This skirt started off as a Gertie Skirt with a shaped waistband and ended up being completely recut and remade into a Jenny Skirt, underlined with organza to give the skirt more body and a bow at the back for fun.  I didn't completely fix some issues I had with cutting both the left back panel and waistband front completely off grain (still don't know how I did it and only noticed it when I was taking the skirt in and ended up completely recutting and resewing the entire skirt) but it is much better and the vintage fabric was too precious to not try to recover.

Sunday, 20 September 2015

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Pencil Skirt with a different kind of kick pleat.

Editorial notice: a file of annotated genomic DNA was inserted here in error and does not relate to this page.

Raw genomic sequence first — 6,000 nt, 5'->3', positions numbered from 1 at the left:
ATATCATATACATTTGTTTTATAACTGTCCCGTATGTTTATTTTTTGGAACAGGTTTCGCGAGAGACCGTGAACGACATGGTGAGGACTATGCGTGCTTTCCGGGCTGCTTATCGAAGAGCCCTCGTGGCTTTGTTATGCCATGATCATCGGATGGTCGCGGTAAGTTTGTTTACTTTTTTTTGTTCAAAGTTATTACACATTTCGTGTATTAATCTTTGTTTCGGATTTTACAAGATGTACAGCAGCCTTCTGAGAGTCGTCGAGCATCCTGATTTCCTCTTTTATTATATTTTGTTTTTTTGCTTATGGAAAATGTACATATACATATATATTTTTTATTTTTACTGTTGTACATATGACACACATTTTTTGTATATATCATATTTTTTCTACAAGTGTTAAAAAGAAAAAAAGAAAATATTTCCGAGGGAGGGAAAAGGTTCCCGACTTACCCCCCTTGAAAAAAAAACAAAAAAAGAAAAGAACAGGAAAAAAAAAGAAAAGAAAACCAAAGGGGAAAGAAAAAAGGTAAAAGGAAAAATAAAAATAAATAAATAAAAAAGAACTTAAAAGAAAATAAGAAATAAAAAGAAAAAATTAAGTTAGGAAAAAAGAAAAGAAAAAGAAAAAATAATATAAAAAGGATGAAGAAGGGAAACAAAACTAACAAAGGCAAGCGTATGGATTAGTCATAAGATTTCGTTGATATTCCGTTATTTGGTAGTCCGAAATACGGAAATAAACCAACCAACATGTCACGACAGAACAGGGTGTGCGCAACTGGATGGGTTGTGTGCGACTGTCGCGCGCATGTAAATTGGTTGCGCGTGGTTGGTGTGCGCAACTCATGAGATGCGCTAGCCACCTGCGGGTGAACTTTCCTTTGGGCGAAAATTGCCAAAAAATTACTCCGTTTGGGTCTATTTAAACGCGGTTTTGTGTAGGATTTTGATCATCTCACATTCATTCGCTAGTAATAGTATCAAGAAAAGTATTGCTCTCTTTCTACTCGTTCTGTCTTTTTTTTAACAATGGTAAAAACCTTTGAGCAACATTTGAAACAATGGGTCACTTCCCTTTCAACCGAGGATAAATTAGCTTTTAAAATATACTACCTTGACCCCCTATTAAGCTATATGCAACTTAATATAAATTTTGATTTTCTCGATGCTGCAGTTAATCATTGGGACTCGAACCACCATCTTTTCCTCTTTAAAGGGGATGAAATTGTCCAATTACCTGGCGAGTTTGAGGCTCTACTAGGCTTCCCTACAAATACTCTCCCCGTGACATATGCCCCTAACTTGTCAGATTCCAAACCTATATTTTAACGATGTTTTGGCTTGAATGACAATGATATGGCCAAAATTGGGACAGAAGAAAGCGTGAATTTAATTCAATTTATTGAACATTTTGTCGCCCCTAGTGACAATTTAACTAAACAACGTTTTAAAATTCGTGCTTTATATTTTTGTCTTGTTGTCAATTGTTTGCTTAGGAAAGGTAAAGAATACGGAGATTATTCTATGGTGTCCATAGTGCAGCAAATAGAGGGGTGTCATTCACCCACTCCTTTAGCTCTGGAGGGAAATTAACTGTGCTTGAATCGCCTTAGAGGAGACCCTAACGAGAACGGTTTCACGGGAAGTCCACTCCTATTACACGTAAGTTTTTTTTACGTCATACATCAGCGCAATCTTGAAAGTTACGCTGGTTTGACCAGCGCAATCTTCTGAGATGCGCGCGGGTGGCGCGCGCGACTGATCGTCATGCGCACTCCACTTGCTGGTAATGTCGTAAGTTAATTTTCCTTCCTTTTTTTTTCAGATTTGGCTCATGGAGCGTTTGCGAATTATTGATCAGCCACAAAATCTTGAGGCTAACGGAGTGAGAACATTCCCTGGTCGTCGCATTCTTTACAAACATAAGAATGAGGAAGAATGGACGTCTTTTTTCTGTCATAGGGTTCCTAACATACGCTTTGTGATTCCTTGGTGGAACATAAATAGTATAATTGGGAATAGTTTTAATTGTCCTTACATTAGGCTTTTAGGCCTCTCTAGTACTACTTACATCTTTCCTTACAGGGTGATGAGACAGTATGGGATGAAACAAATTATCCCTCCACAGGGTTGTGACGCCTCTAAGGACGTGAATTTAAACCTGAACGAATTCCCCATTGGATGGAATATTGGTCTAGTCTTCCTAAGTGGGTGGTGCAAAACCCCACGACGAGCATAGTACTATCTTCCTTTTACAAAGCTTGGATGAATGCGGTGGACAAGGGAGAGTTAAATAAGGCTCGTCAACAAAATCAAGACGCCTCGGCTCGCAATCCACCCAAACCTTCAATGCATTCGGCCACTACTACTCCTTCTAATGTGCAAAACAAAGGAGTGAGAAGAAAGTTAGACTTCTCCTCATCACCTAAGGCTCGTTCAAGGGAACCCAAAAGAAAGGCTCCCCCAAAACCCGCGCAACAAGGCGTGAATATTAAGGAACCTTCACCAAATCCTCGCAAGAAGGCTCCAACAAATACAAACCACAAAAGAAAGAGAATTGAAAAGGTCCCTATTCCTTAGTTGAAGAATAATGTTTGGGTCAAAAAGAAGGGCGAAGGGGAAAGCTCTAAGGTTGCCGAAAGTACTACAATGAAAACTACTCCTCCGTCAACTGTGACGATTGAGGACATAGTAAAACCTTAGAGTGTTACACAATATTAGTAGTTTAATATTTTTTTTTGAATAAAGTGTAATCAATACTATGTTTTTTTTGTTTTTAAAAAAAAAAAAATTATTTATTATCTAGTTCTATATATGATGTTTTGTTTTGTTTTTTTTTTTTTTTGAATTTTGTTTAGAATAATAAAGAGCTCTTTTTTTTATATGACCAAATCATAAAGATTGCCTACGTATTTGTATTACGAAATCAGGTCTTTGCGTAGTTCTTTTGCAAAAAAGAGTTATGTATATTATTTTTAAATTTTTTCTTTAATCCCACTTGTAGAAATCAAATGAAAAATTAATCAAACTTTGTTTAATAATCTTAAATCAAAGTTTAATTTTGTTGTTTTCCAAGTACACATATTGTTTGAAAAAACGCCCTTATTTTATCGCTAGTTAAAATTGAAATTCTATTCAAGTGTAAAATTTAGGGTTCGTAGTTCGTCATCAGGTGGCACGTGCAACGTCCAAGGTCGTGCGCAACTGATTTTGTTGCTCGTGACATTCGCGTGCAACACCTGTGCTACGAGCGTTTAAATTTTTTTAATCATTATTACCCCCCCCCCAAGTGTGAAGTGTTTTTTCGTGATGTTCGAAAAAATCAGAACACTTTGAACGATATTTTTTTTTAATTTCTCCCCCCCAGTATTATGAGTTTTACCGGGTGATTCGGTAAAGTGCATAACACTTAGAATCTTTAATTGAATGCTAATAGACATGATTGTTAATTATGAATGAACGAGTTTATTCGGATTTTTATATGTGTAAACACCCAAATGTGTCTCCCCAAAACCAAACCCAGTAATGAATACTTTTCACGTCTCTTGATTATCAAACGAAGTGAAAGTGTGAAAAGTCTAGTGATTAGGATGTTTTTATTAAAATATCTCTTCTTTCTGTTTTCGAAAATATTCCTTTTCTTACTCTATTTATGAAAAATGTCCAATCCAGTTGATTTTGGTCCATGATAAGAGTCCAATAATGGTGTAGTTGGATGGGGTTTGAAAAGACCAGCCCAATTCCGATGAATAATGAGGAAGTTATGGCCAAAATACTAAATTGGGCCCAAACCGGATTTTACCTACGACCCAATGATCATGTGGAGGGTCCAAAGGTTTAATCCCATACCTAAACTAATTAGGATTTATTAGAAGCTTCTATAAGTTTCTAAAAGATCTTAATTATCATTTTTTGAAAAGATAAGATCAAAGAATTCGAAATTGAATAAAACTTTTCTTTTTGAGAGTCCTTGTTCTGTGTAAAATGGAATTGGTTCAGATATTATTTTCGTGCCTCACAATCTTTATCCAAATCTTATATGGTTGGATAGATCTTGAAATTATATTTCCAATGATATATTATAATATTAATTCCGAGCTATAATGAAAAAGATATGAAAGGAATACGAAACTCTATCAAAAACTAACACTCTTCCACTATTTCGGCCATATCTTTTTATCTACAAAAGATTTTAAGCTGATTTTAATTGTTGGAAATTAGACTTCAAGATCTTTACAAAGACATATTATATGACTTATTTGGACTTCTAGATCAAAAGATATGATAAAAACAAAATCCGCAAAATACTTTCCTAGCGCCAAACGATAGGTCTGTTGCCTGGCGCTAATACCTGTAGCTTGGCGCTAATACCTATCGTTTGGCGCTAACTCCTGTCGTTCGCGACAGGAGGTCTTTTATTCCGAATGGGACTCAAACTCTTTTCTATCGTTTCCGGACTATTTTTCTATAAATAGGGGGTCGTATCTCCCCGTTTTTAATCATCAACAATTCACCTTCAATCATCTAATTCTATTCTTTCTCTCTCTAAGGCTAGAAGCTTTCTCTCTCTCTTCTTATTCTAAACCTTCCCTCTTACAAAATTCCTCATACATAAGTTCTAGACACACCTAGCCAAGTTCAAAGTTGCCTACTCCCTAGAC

This is another pencil skirt using Gerties double darted Pencil Skirt pattern from her first book that I've made before here.  I used a couple of ideas on it that I thought may be of interest.

Sorry about the blurry photo, I'm working on it, but I still suck #betterpicturesproject

Saturday, 5 September 2015

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BCN Unique Cassock Coat

This coat is the BCN Unique Cassock Coat by Paco Peralta.  I first stumbled across this pattern through a wonderful sewing blogger Tany from Couture et Tricot, and swiftly went down the rabbit hole searching for all I could discover about Paco Peralta.  His website is here and he sells his amazing hand drawn patterns on Etsy here .  Tany gives an excellent introduction to BCN Unique Pattens here

Sunday, 26 July 2015

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Audrey Dress

Who doesn't love the simple classic elegance that was Audrey Hepburn.  Whenever I see a classic black dress I think of her.  Prior to making my Anise Jacket, I wanted a classic wool dress to wear for events this winter, and it turned out just as I envisaged.

To get the look I was after I mishmashed a variety of patterns together: